As soon as the government made its claims and showed its TV footage, the response was automatic, unthinking, pavlovian. Reactions are hardwired into the political rhetoric of each of the sides, so they were fully predictable. A journalist could've written them up without much listening to what each side said; we've been down this road so many times before. The government and its supporters accepted the allegations as unquestionably true while the opposition rejected them, equally mechanically, as self-evidently bogus. Meanwhile, the other third or so of the country presumably shakes its head in disgust.
In a democracy, it's natural and healthty for political interpretations and opinions to diverge. But for a democracy, it's unnatural and unhealthy for our understandings of the facts, of what actually happened, to start to diverge systematically as well. People who can't agree about what happened can hardly be expected to establish a meaningful political dialogue. And it's this divergence over the factual bases for political debate that is one of the most striking features of Venezuela in the Chavez era.
Why has Venezuela settled into this pattern? What are the forces that have pushed us into this epistemological blind alley, where the sides cannot even agree any longer on the factual bases of what it is they're arguing about? And how do you rebuild the possibility for some kind of civilized interchange between people who can't agree with you about the facts, about what happened, let alone over the much thornier and "inherently contested" issue of the political interpretation of those facts?
Part of the problem for someone in my position is that, while I think it's crucial to rebuild the shared-understandings about the world that can serve as the basis for a sane discussion, my Conspiracy Theorist Mind (CTM) can't quite buy it, because my CTM is quite convinced that negating the possibility of a cross-class dialogue and understanding is part of the government's strategy. This is not a big leap for anyone who's listened to Chavez's radical class-baiting rhetoric, I should say. So again and again I find myself caught in the contradiction between my third-sidist instinct and a government that has spent five years diligently undermining the possibility of third-sidist solutions.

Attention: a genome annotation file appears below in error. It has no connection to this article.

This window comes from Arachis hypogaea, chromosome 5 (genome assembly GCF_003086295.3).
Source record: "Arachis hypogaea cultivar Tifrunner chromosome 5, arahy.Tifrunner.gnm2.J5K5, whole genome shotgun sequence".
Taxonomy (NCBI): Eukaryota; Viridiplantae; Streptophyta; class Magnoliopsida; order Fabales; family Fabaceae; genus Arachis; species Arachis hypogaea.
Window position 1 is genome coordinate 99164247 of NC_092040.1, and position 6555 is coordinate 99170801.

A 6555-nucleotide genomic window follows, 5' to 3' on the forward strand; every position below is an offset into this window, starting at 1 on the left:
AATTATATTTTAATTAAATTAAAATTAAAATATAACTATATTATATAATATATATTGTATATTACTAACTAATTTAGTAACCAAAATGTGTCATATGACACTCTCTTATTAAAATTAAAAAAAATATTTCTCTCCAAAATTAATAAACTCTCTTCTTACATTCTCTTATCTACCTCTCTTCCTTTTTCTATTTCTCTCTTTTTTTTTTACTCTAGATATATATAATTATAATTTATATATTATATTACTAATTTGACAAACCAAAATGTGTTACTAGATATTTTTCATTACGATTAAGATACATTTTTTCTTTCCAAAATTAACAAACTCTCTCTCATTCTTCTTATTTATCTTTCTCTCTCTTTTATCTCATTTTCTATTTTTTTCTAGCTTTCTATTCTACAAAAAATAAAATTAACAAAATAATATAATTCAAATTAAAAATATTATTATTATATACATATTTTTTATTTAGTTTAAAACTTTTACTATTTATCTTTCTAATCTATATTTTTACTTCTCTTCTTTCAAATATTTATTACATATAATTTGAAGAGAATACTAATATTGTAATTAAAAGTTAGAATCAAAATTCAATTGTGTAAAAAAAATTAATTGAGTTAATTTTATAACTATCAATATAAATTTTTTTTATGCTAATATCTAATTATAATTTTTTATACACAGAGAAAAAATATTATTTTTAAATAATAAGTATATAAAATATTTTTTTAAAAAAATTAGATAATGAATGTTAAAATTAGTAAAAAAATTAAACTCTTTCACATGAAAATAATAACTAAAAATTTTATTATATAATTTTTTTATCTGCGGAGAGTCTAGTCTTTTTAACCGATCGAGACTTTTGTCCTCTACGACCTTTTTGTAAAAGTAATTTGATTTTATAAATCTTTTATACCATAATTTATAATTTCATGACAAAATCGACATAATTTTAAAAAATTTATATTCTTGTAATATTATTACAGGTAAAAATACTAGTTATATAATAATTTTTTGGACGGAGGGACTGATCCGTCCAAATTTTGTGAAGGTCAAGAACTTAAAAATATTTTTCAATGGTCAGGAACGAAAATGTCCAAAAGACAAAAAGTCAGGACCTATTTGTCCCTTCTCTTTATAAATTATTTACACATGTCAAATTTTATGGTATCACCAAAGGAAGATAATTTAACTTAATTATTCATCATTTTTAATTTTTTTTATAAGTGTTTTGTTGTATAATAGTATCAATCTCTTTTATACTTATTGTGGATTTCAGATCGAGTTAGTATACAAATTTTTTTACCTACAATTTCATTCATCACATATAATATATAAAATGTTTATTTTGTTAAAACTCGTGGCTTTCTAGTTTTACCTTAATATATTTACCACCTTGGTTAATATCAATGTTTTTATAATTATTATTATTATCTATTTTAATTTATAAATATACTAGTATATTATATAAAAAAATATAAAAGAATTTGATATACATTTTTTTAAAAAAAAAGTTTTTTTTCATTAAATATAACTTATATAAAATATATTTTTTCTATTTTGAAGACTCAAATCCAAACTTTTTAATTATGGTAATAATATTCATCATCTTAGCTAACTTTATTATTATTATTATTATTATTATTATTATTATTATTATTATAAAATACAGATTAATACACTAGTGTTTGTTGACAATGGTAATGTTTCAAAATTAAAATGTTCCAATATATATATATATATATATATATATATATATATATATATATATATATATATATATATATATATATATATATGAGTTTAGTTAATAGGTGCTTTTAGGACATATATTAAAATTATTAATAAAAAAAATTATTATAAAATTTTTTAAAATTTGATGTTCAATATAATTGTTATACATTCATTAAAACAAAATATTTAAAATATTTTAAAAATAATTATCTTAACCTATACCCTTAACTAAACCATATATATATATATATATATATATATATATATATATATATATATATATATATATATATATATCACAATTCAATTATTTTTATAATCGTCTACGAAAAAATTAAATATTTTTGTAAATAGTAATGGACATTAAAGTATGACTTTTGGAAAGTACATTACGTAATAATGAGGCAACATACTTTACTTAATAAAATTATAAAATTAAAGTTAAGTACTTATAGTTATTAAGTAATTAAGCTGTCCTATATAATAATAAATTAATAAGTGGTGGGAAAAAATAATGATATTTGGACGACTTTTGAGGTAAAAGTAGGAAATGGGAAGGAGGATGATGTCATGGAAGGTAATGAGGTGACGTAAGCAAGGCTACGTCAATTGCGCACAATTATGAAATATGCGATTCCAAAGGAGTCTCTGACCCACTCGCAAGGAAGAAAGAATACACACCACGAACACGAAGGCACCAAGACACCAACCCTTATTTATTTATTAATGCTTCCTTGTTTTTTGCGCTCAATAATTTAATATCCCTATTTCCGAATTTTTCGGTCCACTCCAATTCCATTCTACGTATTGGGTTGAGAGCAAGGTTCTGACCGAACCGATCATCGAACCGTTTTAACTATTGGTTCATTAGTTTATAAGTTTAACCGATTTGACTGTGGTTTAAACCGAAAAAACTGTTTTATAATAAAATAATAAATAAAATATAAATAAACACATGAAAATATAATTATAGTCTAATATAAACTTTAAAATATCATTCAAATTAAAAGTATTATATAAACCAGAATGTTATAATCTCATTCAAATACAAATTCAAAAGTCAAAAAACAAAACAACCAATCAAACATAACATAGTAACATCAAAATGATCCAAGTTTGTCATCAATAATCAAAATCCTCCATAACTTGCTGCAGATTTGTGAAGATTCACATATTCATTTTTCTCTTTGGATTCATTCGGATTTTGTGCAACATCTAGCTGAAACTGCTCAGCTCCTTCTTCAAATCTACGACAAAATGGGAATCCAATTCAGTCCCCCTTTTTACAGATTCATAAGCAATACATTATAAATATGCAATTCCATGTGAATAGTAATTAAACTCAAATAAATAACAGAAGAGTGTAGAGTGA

Generating information like the Baruta Paramilitary hubbub and handing it off only to pro-Chavez media (RNV, Venpres, Channel 8) deepens the epistemological gulf. The government must realize at this point that its PR management strategy deepens both the unquestioning credulity of supporters and the furious, damn-the-facts-my-mind-is-made-up incredulity of opponents. And when the government pursues these kinds of strategies consistently, again and again, for over five years, it's easy to conclude that widening the epistemological gulf is, in fact, part of the government's overall plan.
Shielding events like this from proper sceptical journalists willing to ask proper sceptical questions turns it into just another ritual in the chavista liturgy, just another presidential assertion that must be believed on faith rather than investigated on evidence. It's another item in the drip, drip, drip of pressures that are driving Venezuelans to see each other in hyper-simplified terms, as cardboard cutouts or political strawmen rather than complete human beings. As the epistemological gulf widens, the preconditions for a violent outcome are put into place more and more fully. How do you stop this pattern at this point? I have no clue.
But I know that we will not have peace and stability until the entire country can agree on one version of what actually happened, until the epistemological gap is bridged. This is why countries that go through deeply traumatic historical periods need Truth and Reconciliation Commissions afterwards. It's where Venezuela will end up for sure.